Most parents who choose home schooling aren’t motivated by religious reasons, points out Diana West in Opinion Journal. They think they can do a better job of teaching their children. West explains why she rejected the “excellently rated, wealthy and very white public elementary school” her daughters attended in Montgomery County, Md.
Thanksgiving, as described in a holiday assignment to read “multicultural stories of family and immigration,” became “a time when families get together to celebrate their traditions and their heritage.” It was the “their-ness” of the formulation — as opposed to the “our-ness” of the holiday — that could make any happy thanks-giver choke on the stuffing. Defining the holiday as an occasion for families to celebrate “their” separate traditions and “their” separate heritage gives the day of national thanksgiving an unmistakable international-night-at-the-community-center flavor.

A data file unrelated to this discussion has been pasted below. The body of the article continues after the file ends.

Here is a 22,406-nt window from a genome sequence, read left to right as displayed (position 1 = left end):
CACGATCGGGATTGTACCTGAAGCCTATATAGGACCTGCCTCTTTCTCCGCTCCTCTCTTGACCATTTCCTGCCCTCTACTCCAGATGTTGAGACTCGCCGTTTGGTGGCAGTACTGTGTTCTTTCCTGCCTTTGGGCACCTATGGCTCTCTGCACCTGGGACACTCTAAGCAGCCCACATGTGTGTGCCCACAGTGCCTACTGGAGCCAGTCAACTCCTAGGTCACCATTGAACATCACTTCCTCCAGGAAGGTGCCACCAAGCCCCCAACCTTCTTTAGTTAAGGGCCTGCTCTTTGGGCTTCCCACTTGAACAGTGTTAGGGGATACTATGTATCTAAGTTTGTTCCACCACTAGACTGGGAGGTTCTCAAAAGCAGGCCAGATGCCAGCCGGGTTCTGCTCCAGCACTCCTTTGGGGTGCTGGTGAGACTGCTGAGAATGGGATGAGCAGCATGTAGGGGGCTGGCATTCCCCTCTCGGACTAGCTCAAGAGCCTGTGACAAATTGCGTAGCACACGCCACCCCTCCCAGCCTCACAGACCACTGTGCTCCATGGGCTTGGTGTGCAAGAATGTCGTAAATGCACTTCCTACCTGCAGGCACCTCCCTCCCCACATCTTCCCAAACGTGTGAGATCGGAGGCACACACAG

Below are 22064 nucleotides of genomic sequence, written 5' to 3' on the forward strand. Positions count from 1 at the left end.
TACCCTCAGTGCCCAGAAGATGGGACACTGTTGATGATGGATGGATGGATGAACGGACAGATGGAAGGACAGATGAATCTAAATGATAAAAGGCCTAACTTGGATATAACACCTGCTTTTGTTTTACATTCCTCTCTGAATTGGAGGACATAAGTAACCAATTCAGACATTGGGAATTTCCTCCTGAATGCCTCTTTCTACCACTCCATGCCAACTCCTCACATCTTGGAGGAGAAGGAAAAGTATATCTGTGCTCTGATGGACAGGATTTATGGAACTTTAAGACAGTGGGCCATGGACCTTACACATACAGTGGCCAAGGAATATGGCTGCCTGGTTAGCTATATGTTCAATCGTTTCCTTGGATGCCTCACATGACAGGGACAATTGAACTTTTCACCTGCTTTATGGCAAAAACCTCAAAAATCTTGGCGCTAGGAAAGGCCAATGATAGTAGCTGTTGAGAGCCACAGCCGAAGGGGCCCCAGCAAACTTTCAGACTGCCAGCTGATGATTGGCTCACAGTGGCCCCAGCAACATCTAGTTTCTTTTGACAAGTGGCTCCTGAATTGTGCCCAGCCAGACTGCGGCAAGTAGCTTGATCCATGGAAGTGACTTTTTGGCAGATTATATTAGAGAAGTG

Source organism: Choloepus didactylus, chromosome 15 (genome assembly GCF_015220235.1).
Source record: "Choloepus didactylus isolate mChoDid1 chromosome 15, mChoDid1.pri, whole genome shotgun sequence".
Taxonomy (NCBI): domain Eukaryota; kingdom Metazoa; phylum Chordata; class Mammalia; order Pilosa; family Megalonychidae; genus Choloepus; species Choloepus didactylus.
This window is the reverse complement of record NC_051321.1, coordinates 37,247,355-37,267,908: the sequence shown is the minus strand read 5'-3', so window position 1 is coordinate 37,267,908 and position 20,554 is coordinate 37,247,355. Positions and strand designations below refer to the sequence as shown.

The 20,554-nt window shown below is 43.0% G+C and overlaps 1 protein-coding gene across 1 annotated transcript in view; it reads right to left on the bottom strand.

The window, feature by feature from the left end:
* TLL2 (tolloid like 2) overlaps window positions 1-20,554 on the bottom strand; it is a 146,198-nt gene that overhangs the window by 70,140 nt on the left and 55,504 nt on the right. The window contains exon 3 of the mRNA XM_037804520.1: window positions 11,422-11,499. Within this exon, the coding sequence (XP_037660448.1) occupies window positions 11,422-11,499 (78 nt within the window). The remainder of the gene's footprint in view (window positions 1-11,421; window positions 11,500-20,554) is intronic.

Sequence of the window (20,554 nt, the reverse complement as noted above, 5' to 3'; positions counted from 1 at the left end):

Which was typical of the way the school framed all subjects, cropping anything universal for a clear shot at the ethnic label. Book reports for young readers, only just delving into decent chapter-books, were pegged to race or gender –never writerly merit or imagination — in such assignments as “Hispanic book month.” (This fourth-grade assignment, not incidentally, revealed the slimness of identifiably “Hispanic” pickings. Most were insipid books from Mattel’s American Girl doll company about Josefina, a child in 19th-century New Mexico.)
One daughter’s big fourth-grade history project was to portray Tiger Woods in a “living wax museum” that the class created to mark Black History Month. (A handout went home prohibiting face paint and wigs in the children’s costumes.)
In a 1999 Education Department survey, nearly half of home-schooling parents cited “a better education” as their primary motivation; 38.4 percent cited religious reasons.